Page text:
Parsha

For the week ending 6 March 2010 / 19 Adar I 5770

Parshat Ki Tisa

by Rabbi Yaakov Asher Sinclair - www.seasonsofthemoon.com
The Color of HeavenArtscroll

Overview

Moshe conducts a census by counting each silver half-shekel donated by all men age twenty and over. Moshe is commanded to make a copper laver for the Mishkan. The women donate the necessary metal. The formula of the anointing oil is specified, and G-d instructs Moshe to use this oil only for dedicating the Mishkan, its vessels, Aharon and his sons. G-d selects Bezalel and Oholiav as master craftsmen for the Mishkan and its vessels. The Jewish People are commanded to keep the Sabbath as an eternal sign that G-d made the world. Moshe receives the two Tablets of Testimony on which are written the Ten Commandments. The mixed multitude who left Egypt with the Jewish People panic when Moshe's descent seems delayed, and force Aharon to make a golden calf for them to worship. Aharon stalls, trying to delay them. G-d tells Moshe to return to the people immediately, threatening to destroy everyone and build a new nation from Moshe. When Moshe sees the camp of idol-worship he smashes the tablets and destroys the golden calf. The sons of Levi volunteer to punish the transgressors, executing 3,000 men. Moshe ascends the mountain to pray for forgiveness for the people, and G-d accepts his prayer. Moshe sets up the Mishkan and G-d's cloud of glory returns. Moshe asks G-d to show him the rules by which he conducts the world, but is granted only a small portion of this request. G-d tells Moshe to hew new tablets and reveals to him the text of the prayer that will invoke Divine mercy. Idol worship, intermarriage and the combination of milk and meat are prohibited. The laws of Pesach, the first-born, the first-fruits, Shabbat, Shavuot and Succot are taught. When Moshe descends with the second set of tablets, his face is luminous as a result of contact with the Divine.

Insights

Give Me a Break

“And on the seventh day, a Shabbat of Shabbatot” (31:15)

There are two kinds of rest. The first kind of rest is a rest from weariness, a chance to recharge your batteries, to enable yourself to continue to work. For no one can work indefinitely. Everyone needs a break. The second kind of rest comes at the end of a project. The last brushstroke of a painting. The final sentence of a novel. The last brick in a new home. Then you take a step back and look at your work. You feel the satisfaction of completion. It's finished. It's done. A time to rest and enjoy the fruits of your labors.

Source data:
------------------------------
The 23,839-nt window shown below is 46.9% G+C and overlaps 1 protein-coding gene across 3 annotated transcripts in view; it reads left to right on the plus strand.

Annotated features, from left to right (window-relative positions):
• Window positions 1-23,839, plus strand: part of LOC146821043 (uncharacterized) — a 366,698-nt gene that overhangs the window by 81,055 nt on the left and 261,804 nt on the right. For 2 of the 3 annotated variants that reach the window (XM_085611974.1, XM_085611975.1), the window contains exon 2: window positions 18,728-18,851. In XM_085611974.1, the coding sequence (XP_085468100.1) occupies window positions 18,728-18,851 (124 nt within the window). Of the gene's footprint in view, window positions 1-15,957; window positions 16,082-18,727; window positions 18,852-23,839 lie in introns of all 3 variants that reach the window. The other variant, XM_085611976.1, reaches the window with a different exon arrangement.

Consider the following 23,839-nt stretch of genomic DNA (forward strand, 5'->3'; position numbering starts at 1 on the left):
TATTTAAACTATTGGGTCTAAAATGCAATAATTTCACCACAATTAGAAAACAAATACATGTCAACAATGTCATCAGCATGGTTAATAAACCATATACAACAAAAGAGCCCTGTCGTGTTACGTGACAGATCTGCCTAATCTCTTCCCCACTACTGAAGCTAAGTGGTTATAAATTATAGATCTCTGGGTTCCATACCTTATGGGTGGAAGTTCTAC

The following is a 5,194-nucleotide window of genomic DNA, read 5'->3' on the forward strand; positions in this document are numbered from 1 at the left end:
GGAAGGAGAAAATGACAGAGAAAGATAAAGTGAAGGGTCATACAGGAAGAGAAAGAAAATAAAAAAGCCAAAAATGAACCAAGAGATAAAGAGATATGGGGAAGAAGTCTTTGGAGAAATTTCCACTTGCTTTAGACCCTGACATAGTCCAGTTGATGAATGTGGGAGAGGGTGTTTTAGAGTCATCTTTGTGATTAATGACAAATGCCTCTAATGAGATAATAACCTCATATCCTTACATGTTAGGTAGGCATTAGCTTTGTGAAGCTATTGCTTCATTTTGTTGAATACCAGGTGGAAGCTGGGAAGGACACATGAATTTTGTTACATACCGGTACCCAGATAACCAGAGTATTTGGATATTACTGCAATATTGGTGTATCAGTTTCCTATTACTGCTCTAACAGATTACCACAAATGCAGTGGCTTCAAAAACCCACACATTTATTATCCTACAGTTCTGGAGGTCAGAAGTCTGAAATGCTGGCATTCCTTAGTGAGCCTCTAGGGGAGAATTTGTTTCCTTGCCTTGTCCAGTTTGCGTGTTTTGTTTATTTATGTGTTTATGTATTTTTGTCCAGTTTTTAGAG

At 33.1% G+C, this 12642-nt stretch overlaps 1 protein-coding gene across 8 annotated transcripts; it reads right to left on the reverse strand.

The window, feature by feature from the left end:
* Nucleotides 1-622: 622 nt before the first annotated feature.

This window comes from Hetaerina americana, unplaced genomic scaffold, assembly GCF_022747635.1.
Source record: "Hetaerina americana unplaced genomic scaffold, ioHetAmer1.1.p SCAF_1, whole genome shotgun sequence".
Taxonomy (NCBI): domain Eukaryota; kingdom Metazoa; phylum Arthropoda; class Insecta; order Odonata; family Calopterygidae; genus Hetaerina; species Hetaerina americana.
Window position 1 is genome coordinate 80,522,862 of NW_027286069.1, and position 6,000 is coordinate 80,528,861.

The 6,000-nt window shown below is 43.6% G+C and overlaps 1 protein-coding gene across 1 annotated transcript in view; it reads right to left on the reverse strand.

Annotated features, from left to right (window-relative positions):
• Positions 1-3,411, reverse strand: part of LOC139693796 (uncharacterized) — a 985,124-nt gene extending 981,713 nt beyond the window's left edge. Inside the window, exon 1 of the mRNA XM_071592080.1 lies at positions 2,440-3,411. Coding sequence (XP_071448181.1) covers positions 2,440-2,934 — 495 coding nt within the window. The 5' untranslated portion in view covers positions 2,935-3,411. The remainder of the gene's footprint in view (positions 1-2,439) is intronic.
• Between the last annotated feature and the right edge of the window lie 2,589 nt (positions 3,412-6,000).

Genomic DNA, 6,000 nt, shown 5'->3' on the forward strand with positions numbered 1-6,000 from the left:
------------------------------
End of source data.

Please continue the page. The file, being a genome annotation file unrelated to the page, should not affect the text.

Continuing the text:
"You shall labor for six days and do all your work". How can you do all your work in six days? Can you build an entire house in six days? The Torah teaches us that when Shabbat comes, even though you're halfway through your project you should think of it as though it was finished completely. In other words, on Shabbat you should picture yourself as experiencing the sense of rest and satisfaction that comes after a good job well done, and not that you're just taking a break. In a sense, this is what G-d did when the world was six days old. He looked at the Creation and saw that it was finished, the greatest building project ever, the Heavens and the earth were completed. Our rest on Shabbat is a commemoration of that rest.

This is the essential difference between our Shabbat and the secular idea of a 'day of rest'. The secular world understands the day of rest as a break so that you can return to the week revitalized and refreshed. It's only a break. Shabbat, on the other hand, is not just pushing the pause button on life. It's the creation of a feeling that everything in one's life is complete. There's nothing left to do — except sit back and enjoy the fruits of one's labor.

  • Sources: Based on Rabbi Shlomo Yosef Zevin in L'Torah Ulamo’adim

Labor Of Love

“The children of Yisrael shall keep the Shabbat...throughout their generations” (31:16)

After a person leaves this world, his soul experiences a state of confusion. If, in his lifetime, he enmeshed himself in the physical world, so even after death his soul still looks for those same physical pleasures. However, lacking a body to experience the material dimension, his soul frantically rushes from one side of the world to the other in a vain search for the physical. On the other hand, if a person spends his life in a quest for the spiritual, and only uses the physical world to elevate his neshama (soul), then, after he passes from the physical worldhis soul recognizes the next world, which is entirely spiritual, and rushes to embrace it. The phrase “throughout their generations” in this verse can also be translated “as their dwelling place”. When a person keeps Shabbat he spiritualizes himself and, at the same time, creates a dwelling place for himself in the next world — ‘the world which is entirely Shabbat’. When he goes to the next world he will find a familiar dwelling — Shabbat will be home for his soul.

  • Source: Adapted from the Ohr HaChaim Hakadosh

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